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The exhibition begins outside on Division Street. There, the ruby red glow of Michelle Grabner’s painting “Untitled” from “Chicago Gingham” emanates outward through the street window and across the snow-covered sidewalk, enticing warmth and springtime nostalgia. Read the rest of this entry »

Review: Spirit in the Land/Addington Gallery

Painting, River North No Comments »
Michael Dubina. "Untitled Matchbook," 3.75 x 1.5 inches.

Michael Dubina. “Fall,” n.d. Painted matchbook, 3.75 x 1.5 inches.

An uplifting Romanticism inspired the spacious, heroic American landscape painting of the early nineteenth century. Then came truth-to-nature, followed by truth-to-place and, eventually, truth-to-painting. But now, with no widely shared expectations, landscape painting is not so much a genre as an occasional mode of self-expression with a few identifiable natural features, illuminated by an inner rather than a solar light. Read the rest of this entry »

Review: Scott Wolniak and John Phillip Abbott/Devening Projects + Editions

Galleries & Museums, Garfield Park, Media & Genres, Multimedia, Painting, Prints, Sculpture, Video No Comments »
Scott Wolniak. "Tablet: Vision Phase 2," 2014 - 2015. Ink, watercolor, acrylic, gouache, chalk on plaster with steel mesh on panel, 24 x 21 inches.

Scott Wolniak. “Tablet: Vision Phase 2,” 2014 – 2015. Ink, watercolor, acrylic, gouache, chalk on plaster with steel mesh on panel, 24 x 21 inches.

RECOMMENDED

For most artists, the stream of production isn’t steady and the output isn’t homogenous. “To Break is to Build,” a collection of works by multimedia artist Scott Wolniak, is inspired by the minutiae of studio activity: struggles with materials and other less acutely productive moments.  Read the rest of this entry »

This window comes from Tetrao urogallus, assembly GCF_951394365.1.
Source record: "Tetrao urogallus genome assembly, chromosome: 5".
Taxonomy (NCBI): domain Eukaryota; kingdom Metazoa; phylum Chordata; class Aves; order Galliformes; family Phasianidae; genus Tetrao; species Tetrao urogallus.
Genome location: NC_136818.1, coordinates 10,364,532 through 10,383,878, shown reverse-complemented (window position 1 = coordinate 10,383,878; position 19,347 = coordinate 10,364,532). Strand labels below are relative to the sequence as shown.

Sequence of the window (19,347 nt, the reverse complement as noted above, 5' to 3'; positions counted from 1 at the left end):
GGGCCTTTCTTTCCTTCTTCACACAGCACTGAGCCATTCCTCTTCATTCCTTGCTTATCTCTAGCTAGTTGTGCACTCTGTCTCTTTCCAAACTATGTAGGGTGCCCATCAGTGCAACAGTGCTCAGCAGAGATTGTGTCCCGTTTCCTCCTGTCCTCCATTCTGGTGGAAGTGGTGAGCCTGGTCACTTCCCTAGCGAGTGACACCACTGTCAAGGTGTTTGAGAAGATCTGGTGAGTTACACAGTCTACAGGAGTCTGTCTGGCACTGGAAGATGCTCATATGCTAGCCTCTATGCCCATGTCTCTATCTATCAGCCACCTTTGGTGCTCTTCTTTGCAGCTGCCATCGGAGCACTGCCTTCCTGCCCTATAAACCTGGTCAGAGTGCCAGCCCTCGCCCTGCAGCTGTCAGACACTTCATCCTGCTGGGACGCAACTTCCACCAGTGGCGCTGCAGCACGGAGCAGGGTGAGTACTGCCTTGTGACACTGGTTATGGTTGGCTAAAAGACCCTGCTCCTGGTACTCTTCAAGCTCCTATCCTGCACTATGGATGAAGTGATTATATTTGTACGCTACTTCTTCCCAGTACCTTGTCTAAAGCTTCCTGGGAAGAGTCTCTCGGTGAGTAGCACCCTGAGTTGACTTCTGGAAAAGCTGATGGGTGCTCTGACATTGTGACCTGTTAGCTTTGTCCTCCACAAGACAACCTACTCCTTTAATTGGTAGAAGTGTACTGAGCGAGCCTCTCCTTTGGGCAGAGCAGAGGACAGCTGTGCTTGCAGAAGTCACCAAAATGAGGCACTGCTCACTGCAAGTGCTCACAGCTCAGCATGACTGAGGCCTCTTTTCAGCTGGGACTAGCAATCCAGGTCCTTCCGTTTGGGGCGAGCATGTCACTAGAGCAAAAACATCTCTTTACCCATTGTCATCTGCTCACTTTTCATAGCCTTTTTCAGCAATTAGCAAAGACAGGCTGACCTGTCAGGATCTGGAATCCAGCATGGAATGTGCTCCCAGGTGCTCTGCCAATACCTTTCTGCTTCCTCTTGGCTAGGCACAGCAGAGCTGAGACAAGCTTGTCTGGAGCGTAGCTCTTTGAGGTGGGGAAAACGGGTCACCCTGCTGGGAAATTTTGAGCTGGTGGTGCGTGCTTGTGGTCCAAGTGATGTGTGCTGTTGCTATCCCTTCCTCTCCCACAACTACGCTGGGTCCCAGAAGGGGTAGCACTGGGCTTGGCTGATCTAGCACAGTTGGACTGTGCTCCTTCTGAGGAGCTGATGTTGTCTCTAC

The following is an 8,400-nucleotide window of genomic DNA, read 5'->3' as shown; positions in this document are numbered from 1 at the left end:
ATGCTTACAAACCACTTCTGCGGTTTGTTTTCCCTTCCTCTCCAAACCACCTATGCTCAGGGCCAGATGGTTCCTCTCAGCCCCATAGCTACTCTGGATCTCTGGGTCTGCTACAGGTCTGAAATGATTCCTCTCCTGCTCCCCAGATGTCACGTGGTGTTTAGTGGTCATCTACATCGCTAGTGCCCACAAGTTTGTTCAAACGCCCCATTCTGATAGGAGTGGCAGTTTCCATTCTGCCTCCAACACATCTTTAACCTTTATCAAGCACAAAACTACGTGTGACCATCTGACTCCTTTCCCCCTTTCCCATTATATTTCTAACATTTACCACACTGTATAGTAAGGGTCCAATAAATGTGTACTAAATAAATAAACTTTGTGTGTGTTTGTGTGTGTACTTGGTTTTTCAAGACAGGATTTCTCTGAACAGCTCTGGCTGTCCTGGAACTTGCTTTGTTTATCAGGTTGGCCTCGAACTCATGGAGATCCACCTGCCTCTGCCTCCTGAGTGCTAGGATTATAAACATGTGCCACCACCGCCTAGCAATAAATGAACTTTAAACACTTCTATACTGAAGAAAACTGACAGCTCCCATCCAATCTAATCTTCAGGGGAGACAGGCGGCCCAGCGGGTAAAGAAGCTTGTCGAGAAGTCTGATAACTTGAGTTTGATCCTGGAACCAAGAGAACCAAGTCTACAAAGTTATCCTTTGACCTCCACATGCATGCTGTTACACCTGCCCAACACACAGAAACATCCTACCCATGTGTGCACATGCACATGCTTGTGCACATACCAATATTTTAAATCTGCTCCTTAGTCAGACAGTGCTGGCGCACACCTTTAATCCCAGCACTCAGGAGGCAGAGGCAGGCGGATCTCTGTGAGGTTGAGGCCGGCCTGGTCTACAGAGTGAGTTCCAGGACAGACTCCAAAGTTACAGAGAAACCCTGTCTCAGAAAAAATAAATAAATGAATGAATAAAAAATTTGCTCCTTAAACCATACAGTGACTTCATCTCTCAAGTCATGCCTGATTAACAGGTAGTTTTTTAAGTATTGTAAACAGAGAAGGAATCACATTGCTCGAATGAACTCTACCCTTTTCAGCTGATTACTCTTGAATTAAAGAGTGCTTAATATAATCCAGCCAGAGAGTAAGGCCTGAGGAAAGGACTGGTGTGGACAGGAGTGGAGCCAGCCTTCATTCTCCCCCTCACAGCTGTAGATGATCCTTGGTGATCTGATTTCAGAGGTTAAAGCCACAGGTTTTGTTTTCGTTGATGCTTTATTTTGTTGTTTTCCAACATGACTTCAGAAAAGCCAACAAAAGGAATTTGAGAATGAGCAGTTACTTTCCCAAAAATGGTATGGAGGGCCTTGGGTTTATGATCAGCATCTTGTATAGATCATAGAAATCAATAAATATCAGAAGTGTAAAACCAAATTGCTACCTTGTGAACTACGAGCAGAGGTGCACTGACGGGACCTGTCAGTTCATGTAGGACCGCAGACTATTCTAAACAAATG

Review: Surrealism: The Conjured Life/Museum of Contemporary Art

Galleries & Museums, Installation, Media & Genres, Multimedia, Painting, Sculpture, Streeterville No Comments »
Installation view, "Surrealism: The Conjured Life," MCA Chicago. /Photo: Nathan Keay.

Installation view, “Surrealism: The Conjured Life,” MCA Chicago /Photo: Nathan Keay

RECOMMENDED

In his 1951 Arts Club of Chicago talk, Jean Dubuffet decried Western humanist culture, advocating for “primitive” values of “instinct, passion, mood, violence, madness.” That same year Dubuffet painted the raw, densely textured portrait of a hat-donning gentleman, an uncanny prefiguration of Leon Golub’s heads, both currently on view in the Museum of Contemporary Art’s “Surrealism: The Conjured Life.” Read the rest of this entry »

Double Take: The “New Contemporary” at the Art Institute

Collage, Design, Drawings, Galleries & Museums, Installation, Michigan Avenue, Multimedia, Outsider Art, Painting, Photography, Prints, Sculpture, Video 1 Comment »
Andy Warhol. "Big Electric Chair," 1967-68.

Andy Warhol. “Big Electric Chair,” 1967-68

In “Double Take,” Newcity Art commissions two or more critics to consider a single topic or exhibition in order to offer multiple perspectives on complex, timely matters in Chicago’s visual arts.

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Review: The Street, the Store, and the Silver Screen: Pop Art from the MCA Collection/Museum of Contemporary Art

Galleries & Museums, Installation, Media & Genres, Multimedia, Painting, Sculpture, Streeterville No Comments »
Claes Oldenburg. "Green Beans," 1964. /Photo: Joe Ziolkowski.

Claes Oldenburg. “Green Beans,” 1964 /Photo: Joe Ziolkowski

RECOMMENDED

Andy Warhol’s “Troy Diptych” typifies his interest in celebrity culture. The silkscreen image shows repeated headshots of Troy Donahue, an American actor and singer: one canvas of multicolored headshots is paired with black-and-white ones on a larger canvas. The repetition causes Donahue to lose his charm as a pop star; the image becomes banal, and viewers cannot see past the flat surface of the painting. Read the rest of this entry »